BC Camplight - The Last Rotation Of Earth (Bella Union)

BC Camplight – The Last Rotation Of Earth (Bella Union)

Almost a year ago on May 19th, 2022, Brian Christinzio announced the latest dramatic hardship in his private life: “So, I’ve been a mess on here lately because I’ve had a recent breakup with my fiancee after 9 years. It’s a sadness I didn’t know existed.” This was followed by a second post that made light humour of the situation: “Having said that, I can finally do my dad-joke when the bartender asked me ‘double or single?’. I’ll say ‘single…very single’ then waggle my eyebrows.”

The Manchester-adopted American-born 43-year-old – known under his project name BC Camplight – has the knee-jerk knack of turning adverse situations and documenting from both a grim and jocular perspective. He has done this in the past when coping with his alcoholism and self-deprecation fuelled mental health issues (on predecessor Shortly After Take Off), as well as UK Visa issues (2018’s Deportation Blues) and his pop-culture-enriched tragicomedy style is present again on sixth record The Last Rotation on Earth. This time Christinzio projects the emotions he felt after the unforeseen end of his long-term relationship with his girlfriend who seemingly also got custody of their family dog. At just over 36 minutes long, it’s a fun-size break-up album that adds fresh, exciting new ideas to a worn-out genre.

BC Camplight uses real quotes from the actual moment of break up on ‘She’s Gone Cold’ – a song written just days after the incident and has the American songwriter collaborate with the Liverpool Philharmonic Orchestra to create brassy, xylophonic aquatic folk. The musician paints the scene with arctic metaphors to illustrate the sudden change in the couple’s romantic temperature: “It’s snowing in the lounge. The fish tank is frozen. It feels like Christmas Eve on May 17th.” Although it’s comical, Brian Christinzio exhibits the realistic misunderstanding that can happen at a relationship’s dissolution point; the heartbreaker is politely hinting at what’s happening, causing the heartbroken to not quite comprehend it at first. The musician guesses at inflation, something to do with the Tories, the TV show Homes Under The Hammer before finally understanding the topic at hand. There’s also a witty anthropomorphic remark about their pet pooch packing up his ex’s things and saying to Brian: “I’ll take it from here.”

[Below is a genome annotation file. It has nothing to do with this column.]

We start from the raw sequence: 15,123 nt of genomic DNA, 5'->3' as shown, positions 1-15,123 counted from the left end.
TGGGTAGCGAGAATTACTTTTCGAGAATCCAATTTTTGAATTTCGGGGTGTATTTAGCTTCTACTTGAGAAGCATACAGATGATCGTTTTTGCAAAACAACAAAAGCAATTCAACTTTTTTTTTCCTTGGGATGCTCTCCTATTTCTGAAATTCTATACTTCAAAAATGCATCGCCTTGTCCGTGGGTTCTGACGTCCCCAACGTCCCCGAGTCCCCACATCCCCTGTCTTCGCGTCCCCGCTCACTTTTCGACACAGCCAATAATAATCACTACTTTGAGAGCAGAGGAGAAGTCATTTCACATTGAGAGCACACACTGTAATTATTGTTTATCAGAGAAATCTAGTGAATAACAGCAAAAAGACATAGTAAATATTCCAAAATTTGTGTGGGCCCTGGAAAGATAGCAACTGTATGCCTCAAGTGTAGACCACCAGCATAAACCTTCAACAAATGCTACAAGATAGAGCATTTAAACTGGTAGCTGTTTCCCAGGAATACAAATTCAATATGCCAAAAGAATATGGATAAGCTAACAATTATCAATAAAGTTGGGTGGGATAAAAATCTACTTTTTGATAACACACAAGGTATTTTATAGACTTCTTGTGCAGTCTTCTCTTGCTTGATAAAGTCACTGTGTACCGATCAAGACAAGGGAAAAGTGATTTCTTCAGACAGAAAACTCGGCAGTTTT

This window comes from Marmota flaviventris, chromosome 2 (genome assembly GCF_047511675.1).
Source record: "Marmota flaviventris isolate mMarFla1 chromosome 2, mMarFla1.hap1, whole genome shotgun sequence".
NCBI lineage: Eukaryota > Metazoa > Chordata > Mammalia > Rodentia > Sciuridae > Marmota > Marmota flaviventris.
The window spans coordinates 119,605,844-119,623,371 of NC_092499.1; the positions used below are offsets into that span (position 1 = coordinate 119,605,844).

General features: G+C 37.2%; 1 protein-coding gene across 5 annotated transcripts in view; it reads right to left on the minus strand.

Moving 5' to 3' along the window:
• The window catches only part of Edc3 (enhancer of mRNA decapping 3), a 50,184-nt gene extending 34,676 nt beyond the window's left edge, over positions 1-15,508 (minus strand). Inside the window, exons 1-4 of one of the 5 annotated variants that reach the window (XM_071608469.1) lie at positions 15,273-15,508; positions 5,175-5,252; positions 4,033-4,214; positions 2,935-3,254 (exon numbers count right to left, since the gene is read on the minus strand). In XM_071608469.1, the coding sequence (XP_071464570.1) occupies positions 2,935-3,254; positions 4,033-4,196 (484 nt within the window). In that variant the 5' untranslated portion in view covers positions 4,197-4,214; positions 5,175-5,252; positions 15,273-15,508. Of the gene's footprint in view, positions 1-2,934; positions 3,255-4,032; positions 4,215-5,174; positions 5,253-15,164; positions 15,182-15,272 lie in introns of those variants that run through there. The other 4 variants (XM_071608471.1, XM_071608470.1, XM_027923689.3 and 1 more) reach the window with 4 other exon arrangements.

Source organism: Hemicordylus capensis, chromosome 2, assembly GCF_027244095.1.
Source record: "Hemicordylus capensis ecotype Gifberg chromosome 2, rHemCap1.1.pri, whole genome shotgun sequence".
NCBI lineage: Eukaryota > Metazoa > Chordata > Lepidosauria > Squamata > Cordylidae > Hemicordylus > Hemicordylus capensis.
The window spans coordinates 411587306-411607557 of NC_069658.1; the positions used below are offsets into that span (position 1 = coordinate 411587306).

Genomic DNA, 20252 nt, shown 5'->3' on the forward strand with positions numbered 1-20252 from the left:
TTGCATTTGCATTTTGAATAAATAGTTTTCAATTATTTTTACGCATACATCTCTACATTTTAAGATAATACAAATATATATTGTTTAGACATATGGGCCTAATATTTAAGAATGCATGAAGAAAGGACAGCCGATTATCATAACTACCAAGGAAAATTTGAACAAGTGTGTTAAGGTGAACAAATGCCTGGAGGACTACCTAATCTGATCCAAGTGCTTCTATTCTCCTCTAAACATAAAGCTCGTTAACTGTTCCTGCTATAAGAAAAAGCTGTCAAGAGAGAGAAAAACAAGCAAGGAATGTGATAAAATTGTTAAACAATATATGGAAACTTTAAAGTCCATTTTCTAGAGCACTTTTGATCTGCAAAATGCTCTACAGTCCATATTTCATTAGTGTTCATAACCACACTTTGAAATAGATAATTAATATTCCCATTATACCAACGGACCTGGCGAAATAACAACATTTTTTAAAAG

The ambitious track ‘The Movie’ suggests that Christinzio has been in denial about the break-up, initially thinking that it was some film that he saw that was accompanied by a director’s commentary. The first part of the song is split into two chapters with a narrator introducing each as if it’s a scripted scene: “He’s staring into a photograph. In which he and she laugh in front of the Portuguese sunset. Action!”, before Brian recalls further details of what happens in the footage. The already-intriguing song then takes an enthralling cinematic turn when swaying strings encircle a row between our protagonist and his ex-fiancé (represented by Francesca Pidgeon) detailing perhaps providing reasons for the demise of their love.

The duet between Pidgeon and BC Camplight (which is reminiscent of the band Captain) is also featured on ‘I’m Ugly’, one of two tracks on The Last Rotation of Earth that cross moments of jazz with heavy metal, along with the industrial-art-rock gem ‘Fear: Life In A Dozen Years’. Christinzio expresses a pretty bleak vision of his future on the latter, as well as on ‘Going Out On A Low Note‘ – a track that displays the musician’s impressive yet previously understated vocal range – but this ominous outlook is nothing compared to the title track ‘The Last Rotation of Earth‘.

Although performed with a jolly ragtime-like piano, this is BC Camplight hitting such a mental low that he is seemingly preparing for the end of existence. He moved to the English city of Manchester, as he said in an interview: “I came to find my music and to find her and she’s gone /I do everything in my power not to be dramatic, but I didn’t want to be alive anymore.” He also made the effort to learn the lingo (“I was struck by lightning when I was fourteen but I’ve been fucking mint since” he sings on the John Lee Hooker-flavoured ‘It Never Rains in Manchester‘) and now that’s waste as he’s completely lost. So the Manchester-dweller imagines this last day with a hint of sarcasm: he says farewell to a bird companion called Peter, makes small talk with a Tesco worker and plans to hug beloved companions before the track ends in a big explosion a kin to East 17’s ‘House Of Love‘.

Surprisingly, the title track is at the beginning of the record rather than the end, but that doesn’t mean the finale is less apocalyptic, as ‘The Mourning’ is a haunting mostly-instrumental piece, that’s only words are from an audio clip borrowed from an ABC News report. On April 22nd, 1970, the world had its first Earth Day, and the host says, “At stake now, is every man’s fate”. It’s a call to humans to treat the planet better. Although unclear, perhaps Brian Christinzio uses this clip on his latest haunting, beautiful and hilarious BC Camplight album to send an existential message to his listeners.


God is in the TV is an online music and culture fanzine founded in Cardiff by the editor Bill Cummings in 2003. GIITTV Bill has developed the site with the aid of a team of sub-editors and writers from across Britain, covering a wide range of music from unsigned and independent artists to major releases.